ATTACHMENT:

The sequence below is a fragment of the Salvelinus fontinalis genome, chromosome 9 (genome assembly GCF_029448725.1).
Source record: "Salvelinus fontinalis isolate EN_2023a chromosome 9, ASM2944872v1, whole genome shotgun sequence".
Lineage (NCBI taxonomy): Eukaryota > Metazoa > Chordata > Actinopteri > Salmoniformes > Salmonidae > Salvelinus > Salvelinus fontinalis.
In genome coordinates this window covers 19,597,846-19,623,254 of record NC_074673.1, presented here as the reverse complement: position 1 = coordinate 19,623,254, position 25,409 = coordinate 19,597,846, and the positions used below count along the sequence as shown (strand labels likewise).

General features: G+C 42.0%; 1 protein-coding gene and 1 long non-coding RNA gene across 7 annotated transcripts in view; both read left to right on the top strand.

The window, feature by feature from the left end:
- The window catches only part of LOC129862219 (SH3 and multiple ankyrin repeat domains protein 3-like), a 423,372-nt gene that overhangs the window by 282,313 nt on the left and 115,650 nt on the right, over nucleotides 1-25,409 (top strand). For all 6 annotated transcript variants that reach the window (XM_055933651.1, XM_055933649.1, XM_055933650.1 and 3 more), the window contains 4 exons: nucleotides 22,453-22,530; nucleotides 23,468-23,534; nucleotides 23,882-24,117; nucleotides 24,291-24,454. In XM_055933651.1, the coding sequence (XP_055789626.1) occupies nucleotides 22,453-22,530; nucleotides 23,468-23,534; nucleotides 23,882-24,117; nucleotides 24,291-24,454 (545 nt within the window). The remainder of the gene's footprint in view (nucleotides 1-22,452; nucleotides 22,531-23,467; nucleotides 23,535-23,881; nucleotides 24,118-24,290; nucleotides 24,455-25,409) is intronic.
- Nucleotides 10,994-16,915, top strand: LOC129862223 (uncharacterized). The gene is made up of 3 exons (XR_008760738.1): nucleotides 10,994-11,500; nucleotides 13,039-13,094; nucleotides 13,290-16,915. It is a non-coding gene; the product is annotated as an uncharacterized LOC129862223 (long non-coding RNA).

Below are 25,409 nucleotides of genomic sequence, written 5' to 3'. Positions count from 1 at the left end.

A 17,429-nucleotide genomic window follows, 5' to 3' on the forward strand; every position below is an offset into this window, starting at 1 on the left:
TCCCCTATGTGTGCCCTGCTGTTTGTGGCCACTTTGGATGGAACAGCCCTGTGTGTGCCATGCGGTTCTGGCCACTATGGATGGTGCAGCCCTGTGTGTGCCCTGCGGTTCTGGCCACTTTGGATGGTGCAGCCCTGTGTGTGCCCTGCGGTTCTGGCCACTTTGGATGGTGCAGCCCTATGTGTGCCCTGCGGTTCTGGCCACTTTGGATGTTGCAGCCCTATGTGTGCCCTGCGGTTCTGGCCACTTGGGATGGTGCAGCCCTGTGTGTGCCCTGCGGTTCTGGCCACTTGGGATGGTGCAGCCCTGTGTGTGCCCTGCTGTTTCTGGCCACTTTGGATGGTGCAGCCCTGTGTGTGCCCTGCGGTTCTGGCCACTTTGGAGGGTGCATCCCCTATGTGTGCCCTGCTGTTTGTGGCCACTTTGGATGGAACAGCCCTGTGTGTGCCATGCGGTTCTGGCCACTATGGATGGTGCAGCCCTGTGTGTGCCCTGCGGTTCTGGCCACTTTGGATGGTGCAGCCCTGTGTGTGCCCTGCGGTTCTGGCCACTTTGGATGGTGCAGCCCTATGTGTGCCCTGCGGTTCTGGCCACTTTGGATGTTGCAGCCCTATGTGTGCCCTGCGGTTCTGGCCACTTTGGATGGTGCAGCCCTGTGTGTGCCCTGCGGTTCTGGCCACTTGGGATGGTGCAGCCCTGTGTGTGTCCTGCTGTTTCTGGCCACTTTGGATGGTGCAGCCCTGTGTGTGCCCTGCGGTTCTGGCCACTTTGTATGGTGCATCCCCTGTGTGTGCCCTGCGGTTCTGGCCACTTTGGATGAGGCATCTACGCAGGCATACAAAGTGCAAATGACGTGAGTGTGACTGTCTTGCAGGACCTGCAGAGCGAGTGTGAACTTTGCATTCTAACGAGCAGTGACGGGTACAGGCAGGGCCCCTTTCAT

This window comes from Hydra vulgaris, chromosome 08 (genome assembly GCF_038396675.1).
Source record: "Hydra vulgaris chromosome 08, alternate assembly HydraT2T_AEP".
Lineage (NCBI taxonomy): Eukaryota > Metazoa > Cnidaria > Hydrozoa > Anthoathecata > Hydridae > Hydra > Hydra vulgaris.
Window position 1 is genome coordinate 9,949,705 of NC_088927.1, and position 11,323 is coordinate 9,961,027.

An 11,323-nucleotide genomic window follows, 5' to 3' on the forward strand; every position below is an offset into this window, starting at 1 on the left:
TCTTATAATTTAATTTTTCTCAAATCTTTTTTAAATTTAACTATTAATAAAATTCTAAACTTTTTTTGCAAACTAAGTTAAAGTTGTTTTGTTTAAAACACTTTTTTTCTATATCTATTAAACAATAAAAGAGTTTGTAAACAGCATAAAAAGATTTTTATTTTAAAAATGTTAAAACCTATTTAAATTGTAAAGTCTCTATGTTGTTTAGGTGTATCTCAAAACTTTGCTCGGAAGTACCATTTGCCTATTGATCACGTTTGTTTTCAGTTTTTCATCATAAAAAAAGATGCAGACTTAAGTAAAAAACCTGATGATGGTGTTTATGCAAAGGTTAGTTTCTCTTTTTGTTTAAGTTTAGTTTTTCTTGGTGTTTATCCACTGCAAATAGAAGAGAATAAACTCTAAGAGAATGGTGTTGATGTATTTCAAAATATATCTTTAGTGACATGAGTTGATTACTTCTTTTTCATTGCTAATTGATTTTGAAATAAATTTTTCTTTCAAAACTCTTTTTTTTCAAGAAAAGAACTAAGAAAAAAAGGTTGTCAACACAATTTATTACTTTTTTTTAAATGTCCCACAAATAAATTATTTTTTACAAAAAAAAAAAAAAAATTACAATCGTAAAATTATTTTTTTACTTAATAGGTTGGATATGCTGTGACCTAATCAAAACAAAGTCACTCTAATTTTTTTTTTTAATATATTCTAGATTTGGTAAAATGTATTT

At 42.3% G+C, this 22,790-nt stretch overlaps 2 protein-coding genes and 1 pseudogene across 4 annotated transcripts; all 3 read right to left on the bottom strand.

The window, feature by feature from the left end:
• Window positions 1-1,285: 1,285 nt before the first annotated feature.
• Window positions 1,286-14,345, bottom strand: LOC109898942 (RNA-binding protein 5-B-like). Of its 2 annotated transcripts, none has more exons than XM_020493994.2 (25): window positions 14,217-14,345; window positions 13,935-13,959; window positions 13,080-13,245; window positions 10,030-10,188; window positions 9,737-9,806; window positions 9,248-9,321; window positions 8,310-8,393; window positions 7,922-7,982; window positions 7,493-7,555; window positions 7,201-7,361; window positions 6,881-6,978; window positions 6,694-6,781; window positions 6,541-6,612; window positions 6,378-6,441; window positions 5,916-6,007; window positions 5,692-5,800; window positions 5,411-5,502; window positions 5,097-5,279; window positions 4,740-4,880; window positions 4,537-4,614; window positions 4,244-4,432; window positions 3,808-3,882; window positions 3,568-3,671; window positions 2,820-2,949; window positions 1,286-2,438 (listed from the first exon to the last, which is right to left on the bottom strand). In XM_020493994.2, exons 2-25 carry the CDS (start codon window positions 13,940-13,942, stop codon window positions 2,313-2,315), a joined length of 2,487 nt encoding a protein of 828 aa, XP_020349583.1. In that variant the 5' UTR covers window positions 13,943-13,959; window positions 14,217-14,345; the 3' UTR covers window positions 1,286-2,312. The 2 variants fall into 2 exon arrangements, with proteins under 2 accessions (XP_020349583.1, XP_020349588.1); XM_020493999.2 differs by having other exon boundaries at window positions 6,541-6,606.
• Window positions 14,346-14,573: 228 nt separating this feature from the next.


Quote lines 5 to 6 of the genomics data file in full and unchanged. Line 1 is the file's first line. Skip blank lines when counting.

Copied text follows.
General features: G+C 42.0%; 1 protein-coding gene and 1 long non-coding RNA gene across 7 annotated transcripts in view; both read left to right on the top strand.

The window, feature by feature from the left end: